Jon Gruden Scores Win In Court Against NFL, Roger Goodell As Judge Denies Motion To Dismiss Lawsuit
LAS VEGAS, NEVADA - OCTOBER 10: Head coach Jon Gruden of the Las Vegas Raiders walks onto the field before a game against the Chicago Bears at Allegiant Stadium on October 10, 2021 in Las Vegas, Nevada. The Bears defeated the Raiders 20-9. (Photo by Chris Unger/Getty Images)
Chris Unger/Getty Images

Former Las Vegas coach Jon Gruden scored a big win in court against the National Football League and Roger Goodell after a judge denied a motion to dismiss Gruden’s “tortious interference” claim in his lawsuit.

A judge in Nevada ruled that the former Raider’s coach’s two motions could move forward, opening up the possibility of a jury trial in his claim that the league and Commissioner Roger Goodell selectively leaked his emails in 2021. The emails were found during a separate investigation by the league into the then-Washington Redskins over allegations of workplace misconduct, reported in a piece published Thursday. This led to Gruden resigning shortly after the start of the 2021 season.

Judge Nancy L. Allf refused the league’s request to dismiss the case outright and denied the NFL’s motion to compel arbitration. Now Gruden’s suit will go to trial unless a settlement is reached, the outlet noted. Following the decision, the NFL issued a statement that it planned to appeal.

“We believe Coach Gruden’s claims should have been compelled to arbitration, and we will file an appeal of the Court’s determination,” the statement from the league read. “The Court’s denial of our motion to dismiss is not a determination on the merits of Coach Gruden’s lawsuit, which, as we have said from the outset, lacks a basis in law and fact and proceeds from a false premise — neither the NFL nor the Commissioner leaked Coach Gruden’s offensive emails.”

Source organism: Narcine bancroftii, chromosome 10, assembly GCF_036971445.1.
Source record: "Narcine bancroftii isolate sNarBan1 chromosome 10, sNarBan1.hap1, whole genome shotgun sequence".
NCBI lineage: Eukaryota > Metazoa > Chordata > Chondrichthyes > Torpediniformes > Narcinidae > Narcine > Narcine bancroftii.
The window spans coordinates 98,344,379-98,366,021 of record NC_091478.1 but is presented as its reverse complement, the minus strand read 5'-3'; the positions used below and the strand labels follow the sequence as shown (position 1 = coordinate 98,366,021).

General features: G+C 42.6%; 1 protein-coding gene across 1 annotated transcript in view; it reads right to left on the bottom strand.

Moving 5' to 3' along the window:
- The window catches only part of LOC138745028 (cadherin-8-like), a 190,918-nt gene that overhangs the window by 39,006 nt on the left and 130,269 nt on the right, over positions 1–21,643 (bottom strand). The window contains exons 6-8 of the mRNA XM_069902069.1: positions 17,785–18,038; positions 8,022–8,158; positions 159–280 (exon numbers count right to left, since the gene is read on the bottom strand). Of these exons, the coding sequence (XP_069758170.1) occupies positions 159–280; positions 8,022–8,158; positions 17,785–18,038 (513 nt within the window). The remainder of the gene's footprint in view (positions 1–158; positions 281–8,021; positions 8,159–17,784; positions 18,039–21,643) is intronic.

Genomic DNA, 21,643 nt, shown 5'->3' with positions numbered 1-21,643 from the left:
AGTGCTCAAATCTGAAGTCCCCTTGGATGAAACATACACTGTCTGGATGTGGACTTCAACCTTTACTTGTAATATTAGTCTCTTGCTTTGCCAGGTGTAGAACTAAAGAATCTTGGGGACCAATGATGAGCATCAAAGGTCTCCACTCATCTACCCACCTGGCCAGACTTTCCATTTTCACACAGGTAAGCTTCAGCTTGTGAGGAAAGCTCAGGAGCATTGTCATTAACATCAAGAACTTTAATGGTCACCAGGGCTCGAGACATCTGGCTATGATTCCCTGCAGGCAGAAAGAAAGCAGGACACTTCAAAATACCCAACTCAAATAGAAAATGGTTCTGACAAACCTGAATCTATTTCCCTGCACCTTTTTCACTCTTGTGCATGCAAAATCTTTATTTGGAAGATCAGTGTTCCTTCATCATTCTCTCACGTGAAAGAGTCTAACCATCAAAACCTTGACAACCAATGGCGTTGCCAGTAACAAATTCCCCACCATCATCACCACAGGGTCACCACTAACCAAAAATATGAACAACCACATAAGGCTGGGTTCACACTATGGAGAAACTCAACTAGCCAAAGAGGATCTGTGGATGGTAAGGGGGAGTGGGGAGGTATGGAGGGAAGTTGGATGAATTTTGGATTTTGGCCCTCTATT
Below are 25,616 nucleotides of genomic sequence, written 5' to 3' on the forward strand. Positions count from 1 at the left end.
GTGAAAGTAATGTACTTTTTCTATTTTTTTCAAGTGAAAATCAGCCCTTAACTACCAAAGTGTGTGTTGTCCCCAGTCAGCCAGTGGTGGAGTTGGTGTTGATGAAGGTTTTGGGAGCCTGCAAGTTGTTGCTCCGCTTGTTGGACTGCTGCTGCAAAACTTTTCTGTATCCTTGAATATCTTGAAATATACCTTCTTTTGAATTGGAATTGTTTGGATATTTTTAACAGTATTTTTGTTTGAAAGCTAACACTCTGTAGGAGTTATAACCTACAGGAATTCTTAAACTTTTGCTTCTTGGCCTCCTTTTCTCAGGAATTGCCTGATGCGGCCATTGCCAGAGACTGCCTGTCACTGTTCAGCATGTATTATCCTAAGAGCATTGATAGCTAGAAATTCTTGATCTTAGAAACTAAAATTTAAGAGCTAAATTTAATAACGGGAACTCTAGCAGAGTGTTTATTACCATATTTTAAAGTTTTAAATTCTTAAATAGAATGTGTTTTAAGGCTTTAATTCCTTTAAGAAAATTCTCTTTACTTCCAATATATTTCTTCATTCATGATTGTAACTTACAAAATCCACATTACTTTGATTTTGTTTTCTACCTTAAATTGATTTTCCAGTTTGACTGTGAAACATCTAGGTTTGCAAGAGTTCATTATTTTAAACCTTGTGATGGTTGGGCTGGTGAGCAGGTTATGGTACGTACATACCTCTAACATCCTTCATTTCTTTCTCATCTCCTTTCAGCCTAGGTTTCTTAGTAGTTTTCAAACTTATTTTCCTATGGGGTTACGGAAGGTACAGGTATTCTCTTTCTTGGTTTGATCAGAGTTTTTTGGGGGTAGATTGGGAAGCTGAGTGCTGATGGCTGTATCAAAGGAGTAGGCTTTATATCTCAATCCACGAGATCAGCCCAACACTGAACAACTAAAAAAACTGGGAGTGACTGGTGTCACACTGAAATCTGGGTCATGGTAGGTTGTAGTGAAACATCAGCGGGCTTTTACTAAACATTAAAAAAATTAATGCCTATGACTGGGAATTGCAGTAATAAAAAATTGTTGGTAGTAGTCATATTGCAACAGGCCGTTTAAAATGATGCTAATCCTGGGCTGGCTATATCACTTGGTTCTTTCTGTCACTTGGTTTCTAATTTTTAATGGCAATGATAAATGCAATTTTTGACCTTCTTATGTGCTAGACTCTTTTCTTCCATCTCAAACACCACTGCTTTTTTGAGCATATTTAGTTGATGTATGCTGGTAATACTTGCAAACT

Gruden, who was present in the Nevada courtroom when the judge’s decision was announced, said he would “let the process take care of itself.”

“I’m just going to let the process take care of itself,” Gruden shared while leaving the courtroom. “It’s good to be back in Vegas. I’m going to see some friends tonight. Go Raiders.”

In November, Gruden filed the suit over emails that contained racially insensitive language, as well as use of a gay slur and misogynistic language that was “not fit to be repeated in a public courtroom,” per NFL’s counsel Kannon Shanmugam.

At the time, the former coach’s attorney Adam Hosmer-Henner claimed that the league leaked emails to “harm Gruden’s reputation and force him out of his job,” because the NFL was in possession of them months before the season started.

“There is no explanation or justification for why Gruden’s emails were the only ones made public out of the 650,000 emails collected … or for why the emails were held for months before being released in the middle of the Raiders’ season,” Hosmer-Henner’s statement added.

Gruden worked for ESPN as an analyst on “Monday Night Football” from 2009 to 2017, and it is from his time with the sports network that the emails stem.

He was the coach of the Raiders from 1998 to 2001 before leaving to coach the Tampa Bay Buccaneers from 2002 to 2008 where he lead them to the Super Bowl and they beat the Raiders in SB XXXVII. He was rehired in 2018 and given a 10-year, $100 million contract.

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